Recently, there has been a trend of non-capitalizing some religious words, which many people find disrespectful. For instance, an American author recently published a book that wrote ‘christian’ instead of using the capitalized term Christian. Many Christians found it rude, and an argument started whether one can write Christian or other religious terms in non-capitalized words.
Many people often confuse themselves when writing religious terms. Is capitalization essential when writing religious words, or are there instances where capitalization is unnecessary? Do people need only to capitalize when writing these terms in a religious context, or is it true for every context of English writing? Let’s find out.
When to Capitalize Christian and Other Religious Words
Yes, it is a common grammar rule to always capitalize religions. When you use any religion’s name in a sentence like Christianity, Islam, Judaism, Hinduism, etc., you should capitalize these terms. Proper nouns are written with a capital letter at the start, and in the case of religions, they are also proper nouns and should therefore begin with a capital letter. When talking about different religious sects like Protestantism, Catholicism, Sunni Islam, etc., you need to capitalize these terms too since these terms relate to the proper nouns of the religions.
An example of it would be: One should always write, “Christianity and Islam are two of the world’s leading religions.” Instead of “Christianity and islam are two of the world’s leading religions.” Here, you can see the word Christianity is capitalized in both instances since it is the first word of the sentence, but the word ‘Islam’ is capitalized in the first, which is the correct way to write it.
Should You Capitalize When Writing Holy Texts?
Since religious books like the Holy Bible, Koran, and Torah are proper nouns, you should always capitalize their names. Nonetheless, you may mention a “fisherman’s bible” in lowercase to illustrate how the Bible can be used as a normal noun. When addressing a specific religious text, you should uppercase it in particular.
Biblical is one word that isn’t capitalized. It has dropped its capitalization over the years, even though it is an adjective that defines a proper noun. This is because it is rarely used to refer to the Bible itself. Rather, terms like “biblical dimensions” relate to a grandeur reminiscent of the Bible but are no longer limited to it.
For example, one should always write, “Christians should read the Bible regularly.” Instead of “Christians should read the bible regularly.” In this case, the word ‘Bible’ should always be capitalized. An example of the term ‘biblical’ would be, “The Bible describes that in biblical times, women were stoned to death due to adultery.” Here, you can see the word ‘Bible’ is still capitalized, but the term ‘biblical times’ refers to a history; hence it is not capitalized.
Should You Capitalize Religious Holidays?
Since religious festivals are also proper nouns, they must always be capitalized. Capitalize the full word or phrase when mentioning festivals like Christmas, Easter, Yom Kippur, Hanukkah, Ramadan, Diwali, or Eid Al-Fitr. All words should be capitalized when wishing someone a happy holiday (e.g., Happy Easter, Eid Mubarak, Happy Diwali, Happy Hanukkah, etc.). Because the whole phrase is part of the holiday term in this situation, you should uppercase both the religious holiday name and the greeting, whether you add it at the end or start.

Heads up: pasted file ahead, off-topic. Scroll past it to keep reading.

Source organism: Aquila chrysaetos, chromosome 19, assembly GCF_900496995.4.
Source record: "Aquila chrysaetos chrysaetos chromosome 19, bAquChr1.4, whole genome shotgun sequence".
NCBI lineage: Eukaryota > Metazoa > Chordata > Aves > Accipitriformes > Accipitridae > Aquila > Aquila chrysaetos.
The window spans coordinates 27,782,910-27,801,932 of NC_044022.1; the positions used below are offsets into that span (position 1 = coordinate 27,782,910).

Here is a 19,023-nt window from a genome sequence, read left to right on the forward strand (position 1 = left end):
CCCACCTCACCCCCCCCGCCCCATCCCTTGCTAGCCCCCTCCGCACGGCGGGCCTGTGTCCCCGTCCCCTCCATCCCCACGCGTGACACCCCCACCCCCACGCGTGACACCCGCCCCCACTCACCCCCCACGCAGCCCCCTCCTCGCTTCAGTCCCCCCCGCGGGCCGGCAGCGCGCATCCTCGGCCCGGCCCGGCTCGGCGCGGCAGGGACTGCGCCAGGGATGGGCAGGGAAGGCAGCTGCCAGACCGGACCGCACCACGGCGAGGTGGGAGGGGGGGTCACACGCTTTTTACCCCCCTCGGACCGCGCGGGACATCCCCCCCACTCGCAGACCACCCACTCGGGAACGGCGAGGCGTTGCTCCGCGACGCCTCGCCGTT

For example, one should always write religious terms in a sentence like, “The President wished Muslims a Happy Ramadan.” Instead of “The President wished Muslims a happy Ramadan.” Here, you can see the phrase to greet Muslims on Ramadan is capitalized as “Happy Ramadan.” The same is true in the case of Merry Christmas, Happy Hanukkah, etc.
When To Capitalize Religious Terms?
Knowing when to capitalize Christian or a religious term could be a tough ask for some. English grammar has some rules to follow on capitalization. But these rules can be altered when talking in a particular context about any religion or religious term. Following are some common rules regarding capitalization when referring to religious terms.
- One should always capitalize religious entities when using them as proper nouns. An example would be always writing Jesus Christ in capitalized words.
- As discussed above, religions and religious movements should also be written using capital letters. For instance, always write Islam, Christianity, Islamic movement, etc., when referring to religions.
- Religious titles should also be capitalized when they are used with a particular name. For instance, when writing about prophets, we use the non-capitalized version of the term. But when discussing a specific prophet, like Prophet Abraham, it should be capitalized.
- When writing the term God, there’s always some confusion about whether to write it in capitalized form or not. The rule is pretty simple, always write the word God in capitalized form when referring to the God of Christians, Muslims, or Jews. Monotheistic religions believe that there is only one God. Hence, it is a proper noun and should be written in capitalized form. Although when referring to Roman or Greek gods, you can use the term gods and goddesses since they believed in more than one god.
Our Final Thoughts
Understanding grammar in the era where people use short words for their convenience in chatting has become difficult. Grammatical mistakes have become common these days. The same can be said when using religious terms. Many people have a problem understanding when to capitalize Christian. Many authors and people are using Christians for their convenience, but grammatically it is wrong to write it with non-capitalize words. Hence, one should observe the relevant rules while writing these religious terms.